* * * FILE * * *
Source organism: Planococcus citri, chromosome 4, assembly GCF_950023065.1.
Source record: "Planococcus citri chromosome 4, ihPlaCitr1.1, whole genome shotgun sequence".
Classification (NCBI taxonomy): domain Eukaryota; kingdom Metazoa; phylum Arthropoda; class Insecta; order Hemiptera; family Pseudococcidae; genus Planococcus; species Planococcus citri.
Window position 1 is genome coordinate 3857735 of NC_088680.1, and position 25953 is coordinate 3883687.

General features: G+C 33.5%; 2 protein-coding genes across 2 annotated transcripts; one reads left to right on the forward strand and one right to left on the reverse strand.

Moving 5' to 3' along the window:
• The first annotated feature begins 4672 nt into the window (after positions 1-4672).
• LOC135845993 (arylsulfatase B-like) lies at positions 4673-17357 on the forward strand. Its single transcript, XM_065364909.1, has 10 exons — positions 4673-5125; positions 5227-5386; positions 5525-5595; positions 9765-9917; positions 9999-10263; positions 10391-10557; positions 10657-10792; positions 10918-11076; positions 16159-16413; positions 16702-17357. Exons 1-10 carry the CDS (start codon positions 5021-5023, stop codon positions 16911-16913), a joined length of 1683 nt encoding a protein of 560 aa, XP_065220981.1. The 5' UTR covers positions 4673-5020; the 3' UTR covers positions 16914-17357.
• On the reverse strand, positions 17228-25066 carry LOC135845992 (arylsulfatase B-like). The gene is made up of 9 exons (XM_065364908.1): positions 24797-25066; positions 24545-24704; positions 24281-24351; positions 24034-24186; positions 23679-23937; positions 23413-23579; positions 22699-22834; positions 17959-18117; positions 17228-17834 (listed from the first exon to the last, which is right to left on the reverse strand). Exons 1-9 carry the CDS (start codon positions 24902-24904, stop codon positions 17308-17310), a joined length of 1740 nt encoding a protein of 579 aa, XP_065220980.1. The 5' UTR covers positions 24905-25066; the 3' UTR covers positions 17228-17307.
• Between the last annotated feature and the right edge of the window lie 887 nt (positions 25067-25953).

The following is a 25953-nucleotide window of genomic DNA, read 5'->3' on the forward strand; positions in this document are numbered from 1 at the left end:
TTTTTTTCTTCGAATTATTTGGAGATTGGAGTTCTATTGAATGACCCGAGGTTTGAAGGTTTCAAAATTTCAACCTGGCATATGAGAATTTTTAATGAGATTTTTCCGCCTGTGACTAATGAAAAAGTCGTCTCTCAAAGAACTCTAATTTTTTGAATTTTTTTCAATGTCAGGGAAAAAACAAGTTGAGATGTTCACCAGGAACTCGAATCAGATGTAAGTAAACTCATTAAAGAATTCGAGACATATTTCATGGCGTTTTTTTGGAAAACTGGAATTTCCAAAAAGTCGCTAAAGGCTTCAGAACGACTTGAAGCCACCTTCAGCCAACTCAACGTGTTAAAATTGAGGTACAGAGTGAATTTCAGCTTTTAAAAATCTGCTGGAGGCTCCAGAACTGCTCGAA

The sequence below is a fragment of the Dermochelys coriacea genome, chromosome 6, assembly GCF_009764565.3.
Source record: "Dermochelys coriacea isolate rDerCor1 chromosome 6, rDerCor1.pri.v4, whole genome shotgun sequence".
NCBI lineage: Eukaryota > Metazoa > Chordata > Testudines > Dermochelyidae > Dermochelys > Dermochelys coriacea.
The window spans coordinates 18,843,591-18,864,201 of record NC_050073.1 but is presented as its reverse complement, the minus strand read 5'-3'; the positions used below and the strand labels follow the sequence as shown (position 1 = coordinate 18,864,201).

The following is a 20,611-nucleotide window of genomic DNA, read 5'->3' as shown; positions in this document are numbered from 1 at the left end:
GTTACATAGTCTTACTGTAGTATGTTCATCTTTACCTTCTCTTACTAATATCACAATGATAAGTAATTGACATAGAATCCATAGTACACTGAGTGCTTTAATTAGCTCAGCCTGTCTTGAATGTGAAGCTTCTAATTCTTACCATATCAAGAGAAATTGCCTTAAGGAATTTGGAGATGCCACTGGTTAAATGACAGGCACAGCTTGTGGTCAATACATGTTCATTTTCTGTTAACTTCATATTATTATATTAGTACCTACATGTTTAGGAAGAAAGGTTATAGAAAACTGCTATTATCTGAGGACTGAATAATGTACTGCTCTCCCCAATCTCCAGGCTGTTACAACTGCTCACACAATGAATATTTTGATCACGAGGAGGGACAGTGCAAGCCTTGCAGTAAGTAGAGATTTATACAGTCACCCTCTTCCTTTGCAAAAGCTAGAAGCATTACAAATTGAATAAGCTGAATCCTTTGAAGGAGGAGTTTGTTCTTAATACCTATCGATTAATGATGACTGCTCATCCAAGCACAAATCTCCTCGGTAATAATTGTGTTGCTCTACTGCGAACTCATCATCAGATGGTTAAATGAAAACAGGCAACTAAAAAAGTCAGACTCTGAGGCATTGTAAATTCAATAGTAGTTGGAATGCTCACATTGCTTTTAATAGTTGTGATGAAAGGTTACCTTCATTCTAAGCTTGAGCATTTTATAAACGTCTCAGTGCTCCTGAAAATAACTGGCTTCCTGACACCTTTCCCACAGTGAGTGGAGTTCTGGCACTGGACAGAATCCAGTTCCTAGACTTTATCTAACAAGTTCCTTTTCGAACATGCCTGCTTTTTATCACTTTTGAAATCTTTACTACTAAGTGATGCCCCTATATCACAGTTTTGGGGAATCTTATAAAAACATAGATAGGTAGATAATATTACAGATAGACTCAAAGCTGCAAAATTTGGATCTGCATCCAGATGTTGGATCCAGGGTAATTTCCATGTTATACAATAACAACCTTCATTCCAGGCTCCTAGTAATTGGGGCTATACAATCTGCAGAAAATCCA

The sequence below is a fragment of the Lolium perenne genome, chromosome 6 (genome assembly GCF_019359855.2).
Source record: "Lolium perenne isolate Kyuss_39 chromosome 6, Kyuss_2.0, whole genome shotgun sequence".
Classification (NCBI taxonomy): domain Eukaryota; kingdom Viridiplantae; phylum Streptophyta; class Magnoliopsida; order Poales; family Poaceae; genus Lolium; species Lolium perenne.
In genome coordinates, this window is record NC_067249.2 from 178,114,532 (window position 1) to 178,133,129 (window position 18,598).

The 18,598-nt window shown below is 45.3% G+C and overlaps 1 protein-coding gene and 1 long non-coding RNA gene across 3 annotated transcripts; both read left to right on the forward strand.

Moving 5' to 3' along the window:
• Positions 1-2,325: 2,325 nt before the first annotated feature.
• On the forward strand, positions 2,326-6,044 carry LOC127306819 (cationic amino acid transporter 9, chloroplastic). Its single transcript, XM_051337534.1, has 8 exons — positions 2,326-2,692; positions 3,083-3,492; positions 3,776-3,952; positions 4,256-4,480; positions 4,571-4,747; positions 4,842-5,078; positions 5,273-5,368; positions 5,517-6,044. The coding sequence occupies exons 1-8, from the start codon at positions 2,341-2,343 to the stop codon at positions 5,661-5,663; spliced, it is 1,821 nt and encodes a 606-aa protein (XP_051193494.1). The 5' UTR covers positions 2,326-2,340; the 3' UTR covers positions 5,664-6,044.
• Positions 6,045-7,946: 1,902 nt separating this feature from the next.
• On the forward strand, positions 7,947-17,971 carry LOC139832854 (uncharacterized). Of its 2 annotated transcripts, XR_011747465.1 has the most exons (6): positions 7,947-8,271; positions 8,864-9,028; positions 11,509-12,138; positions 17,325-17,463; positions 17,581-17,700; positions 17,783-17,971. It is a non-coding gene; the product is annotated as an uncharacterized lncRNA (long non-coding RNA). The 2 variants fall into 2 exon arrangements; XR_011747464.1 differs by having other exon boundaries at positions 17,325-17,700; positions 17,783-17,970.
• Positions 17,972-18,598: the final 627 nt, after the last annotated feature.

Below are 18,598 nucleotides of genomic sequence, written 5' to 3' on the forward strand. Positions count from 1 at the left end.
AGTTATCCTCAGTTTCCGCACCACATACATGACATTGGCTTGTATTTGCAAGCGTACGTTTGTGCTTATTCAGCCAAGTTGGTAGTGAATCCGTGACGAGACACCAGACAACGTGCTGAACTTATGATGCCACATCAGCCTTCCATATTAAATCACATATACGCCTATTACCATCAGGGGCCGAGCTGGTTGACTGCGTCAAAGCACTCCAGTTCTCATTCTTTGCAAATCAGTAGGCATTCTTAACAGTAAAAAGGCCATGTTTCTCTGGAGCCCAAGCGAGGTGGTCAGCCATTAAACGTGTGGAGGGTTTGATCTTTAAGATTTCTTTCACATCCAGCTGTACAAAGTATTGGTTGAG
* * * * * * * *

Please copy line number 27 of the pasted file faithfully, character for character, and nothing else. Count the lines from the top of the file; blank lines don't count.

• Positions 6,045-7,946: 1,902 nt separating this feature from the next.